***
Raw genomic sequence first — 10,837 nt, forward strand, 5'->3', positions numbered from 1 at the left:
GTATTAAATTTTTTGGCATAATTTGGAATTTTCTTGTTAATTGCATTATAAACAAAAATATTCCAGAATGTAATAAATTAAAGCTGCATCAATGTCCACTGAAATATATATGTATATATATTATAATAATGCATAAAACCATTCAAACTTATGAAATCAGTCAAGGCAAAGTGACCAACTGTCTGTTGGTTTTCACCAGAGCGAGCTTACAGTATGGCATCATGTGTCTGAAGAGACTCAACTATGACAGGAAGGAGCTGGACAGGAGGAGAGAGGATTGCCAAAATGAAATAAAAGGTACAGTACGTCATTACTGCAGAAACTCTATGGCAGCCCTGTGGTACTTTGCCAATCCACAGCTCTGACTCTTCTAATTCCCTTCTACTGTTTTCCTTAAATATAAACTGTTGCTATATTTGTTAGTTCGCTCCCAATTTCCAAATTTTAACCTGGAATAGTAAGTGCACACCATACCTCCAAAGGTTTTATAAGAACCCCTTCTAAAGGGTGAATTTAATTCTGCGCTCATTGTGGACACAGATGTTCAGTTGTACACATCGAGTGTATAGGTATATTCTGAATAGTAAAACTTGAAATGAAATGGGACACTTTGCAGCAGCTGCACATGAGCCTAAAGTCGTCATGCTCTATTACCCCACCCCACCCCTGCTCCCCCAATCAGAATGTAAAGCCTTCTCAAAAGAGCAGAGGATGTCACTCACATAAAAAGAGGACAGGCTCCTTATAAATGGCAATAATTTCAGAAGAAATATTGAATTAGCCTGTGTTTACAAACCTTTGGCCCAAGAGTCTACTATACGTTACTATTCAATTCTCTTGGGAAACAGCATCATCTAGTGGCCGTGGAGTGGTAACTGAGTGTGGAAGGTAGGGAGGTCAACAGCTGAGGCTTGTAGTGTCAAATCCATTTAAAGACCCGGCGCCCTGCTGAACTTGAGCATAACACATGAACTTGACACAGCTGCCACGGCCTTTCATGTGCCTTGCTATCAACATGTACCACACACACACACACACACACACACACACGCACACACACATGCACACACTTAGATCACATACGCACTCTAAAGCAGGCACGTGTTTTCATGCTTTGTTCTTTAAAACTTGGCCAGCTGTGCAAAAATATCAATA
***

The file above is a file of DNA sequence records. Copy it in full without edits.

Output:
Raw genomic sequence first — 10,837 nt, forward strand, 5'->3', positions numbered from 1 at the left:
GTATTAAATTTTTTGGCATAATTTGGAATTTTCTTGTTAATTGCATTATAAACAAAAATATTCCAGAATGTAATAAATTAAAGCTGCATCAATGTCCACTGAAATATATATGTATATATATTATAATAATGCATAAAACCATTCAAACTTATGAAATCAGTCAAGGCAAAGTGACCAACTGTCTGTTGGTTTTCACCAGAGCGAGCTTACAGTATGGCATCATGTGTCTGAAGAGACTCAACTATGACAGGAAGGAGCTGGACAGGAGGAGAGAGGATTGCCAAAATGAAATAAAAGGTACAGTACGTCATTACTGCAGAAACTCTATGGCAGCCCTGTGGTACTTTGCCAATCCACAGCTCTGACTCTTCTAATTCCCTTCTACTGTTTTCCTTAAATATAAACTGTTGCTATATTTGTTAGTTCGCTCCCAATTTCCAAATTTTAACCTGGAATAGTAAGTGCACACCATACCTCCAAAGGTTTTATAAGAACCCCTTCTAAAGGGTGAATTTAATTCTGCGCTCATTGTGGACACAGATGTTCAGTTGTACACATCGAGTGTATAGGTATATTCTGAATAGTAAAACTTGAAATGAAATGGGACACTTTGCAGCAGCTGCACATGAGCCTAAAGTCGTCATGCTCTATTACCCCACCCCACCCCTGCTCCCCCAATCAGAATGTAAAGCCTTCTCAAAAGAGCAGAGGATGTCACTCACATAAAAAGAGGACAGGCTCCTTATAAATGGCAATAATTTCAGAAGAAATATTGAATTAGCCTGTGTTTACAAACCTTTGGCCCAAGAGTCTACTATACGTTACTATTCAATTCTCTTGGGAAACAGCATCATCTAGTGGCCGTGGAGTGGTAACTGAGTGTGGAAGGTAGGGAGGTCAACAGCTGAGGCTTGTAGTGTCAAATCCATTTAAAGACCCGGCGCCCTGCTGAACTTGAGCATAACACATGAACTTGACACAGCTGCCACGGCCTTTCATGTGCCTTGCTATCAACATGTACCACACACACACACACACACACACACACACGCACACACACATGCACACACTTAGATCACATACGCACTCTAAAGCAGGCACGTGTTTTCATGCTTTGTTCTTTAAAACTTGGCCAGCTGTGCAAAAATATCAATA